"Through going to dance school I found something I loved. I came out of my shell and when I was on stage and performing, I opened up and that’s where my confidence was.”

Anna moved to London at 16, heading to drama school and she ‘loved it’.

“I had the focus and drive.,” she adds. “It was a great opportunity.

"Even at 16 I was shy in groups, meeting people. I had a talk to myself and say: ‘I have to make the opportunity work’.

"So I started to make myself get to the front of the class, push myself a bit more. Act confident and all of a sudden you are confident.”

She hit the West End in Elvis The Musical, playing Priscilla Presley at 17, before she made the switch to pop.

“I was in a girl band. A girl band at college,” she recalls. “I didn’t want to do pop as I was into musicals but I had remained friends with the producers.

“They put together an act called Lolly and they had me in mind but thought I wanted straight acting and theatre.

"So Rachel Stevens was the original Lolly but it wasn’t quite working out so they put her in S Club 7 and called me up and asked me.

“I was leaving Starlight Express that day so it was just timing and I was like ‘yeah, why not , I’d love to’

“I have always thought, go with the gut and have a go. We recorded three tracks and it just happened. I took it as a role, a theatre thing. Lolly was a character.

“My friends knew me as Anna but the public knew me as Lolly.

"It was really good fun, a whirlwind. I travelled the world, performed with amazing people. I was in Japan and was on the same line up as Sting.

"They are pinch yourself moments. When you are in it, you don’t appreciate it as it goes so fast, like a rollercoaster. It was pretty cool.”

Anna in the recording studio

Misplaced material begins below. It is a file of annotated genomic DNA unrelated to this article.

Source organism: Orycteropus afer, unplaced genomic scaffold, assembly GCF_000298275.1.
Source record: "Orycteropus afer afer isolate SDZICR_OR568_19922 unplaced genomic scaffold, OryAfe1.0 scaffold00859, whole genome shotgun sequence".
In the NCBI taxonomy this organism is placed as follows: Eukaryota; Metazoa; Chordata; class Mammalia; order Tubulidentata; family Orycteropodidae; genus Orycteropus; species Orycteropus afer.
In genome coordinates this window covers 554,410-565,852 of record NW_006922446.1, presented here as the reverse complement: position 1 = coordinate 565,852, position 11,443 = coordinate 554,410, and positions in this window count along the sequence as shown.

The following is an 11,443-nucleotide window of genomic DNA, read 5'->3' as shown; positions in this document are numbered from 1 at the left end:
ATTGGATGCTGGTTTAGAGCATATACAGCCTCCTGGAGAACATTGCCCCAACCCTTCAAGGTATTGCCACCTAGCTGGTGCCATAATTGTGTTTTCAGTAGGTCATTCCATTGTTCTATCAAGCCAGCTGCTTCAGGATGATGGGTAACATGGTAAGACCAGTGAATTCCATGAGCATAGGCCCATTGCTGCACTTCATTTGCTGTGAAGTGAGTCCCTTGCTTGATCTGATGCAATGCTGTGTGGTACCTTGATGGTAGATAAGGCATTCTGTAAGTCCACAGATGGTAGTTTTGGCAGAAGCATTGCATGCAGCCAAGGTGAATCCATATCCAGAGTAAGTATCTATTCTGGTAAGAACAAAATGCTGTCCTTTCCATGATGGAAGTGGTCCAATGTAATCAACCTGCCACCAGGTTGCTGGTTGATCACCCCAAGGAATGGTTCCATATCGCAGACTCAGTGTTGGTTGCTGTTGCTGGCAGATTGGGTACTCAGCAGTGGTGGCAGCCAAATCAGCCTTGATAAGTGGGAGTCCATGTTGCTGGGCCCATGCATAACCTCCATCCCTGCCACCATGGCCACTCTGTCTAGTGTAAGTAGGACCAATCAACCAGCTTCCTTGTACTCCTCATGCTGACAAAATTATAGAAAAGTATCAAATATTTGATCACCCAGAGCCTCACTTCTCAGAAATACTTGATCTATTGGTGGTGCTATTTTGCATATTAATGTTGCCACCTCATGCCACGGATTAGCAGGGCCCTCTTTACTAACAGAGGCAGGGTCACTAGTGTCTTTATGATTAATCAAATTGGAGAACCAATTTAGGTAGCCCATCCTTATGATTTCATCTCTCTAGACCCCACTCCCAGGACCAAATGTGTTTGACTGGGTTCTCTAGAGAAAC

TV followed, including Xchange, a live magazine show with Holly Willoughby.

"Girls Just Wanna Have Fun was my last track and I'd had enough then," Anna reflects.

"I stopped enjoying it. I had a showreel done, got an agent and started on the next journey.

"I left and went to help launch CBBC Digital. That was like going back to college for the BBC.

"It was brilliant and I presented Xchange, a live magazine show with people like Holly. We were in our 20s, having a laugh, travelling the world and interviewing amazing people.

"When I was in my 30s I thought – I don't want to be gunged anymore! But it's hard. You get put in boxes.

"People still expect Lolly – they expect you to do one thing not realising I went to drama school and can do a lot of things.

"I'd done so much children's work that no one was really interested and people didn't see me in more mature stuff.

"I had Belle and then I just wanted to be a mum.

"I went into management, helping acts but not so long back my music went out digitally.

"Back in the day it was tapes and CDs and within a week I had had two million streams and I was like 'Oh my God, this is just crazy!'

"I had turned my back on Lolly and wasn't interested in performing as her but I realised there was still a lot of love out there."

"I recorded a song called Stay Young and Beautiful and I really enjoyed it and I've enjoyed performing again.

And, while singing is still her main love, she has another ambition, involving television work.

“I’d love to present a DIY show,” she says. “I love flat packs and building things. I am a bloke bird in that way, getting a hammer and putting things up.”

It sounds like a plan. Anyone got a number for Nick Knowles?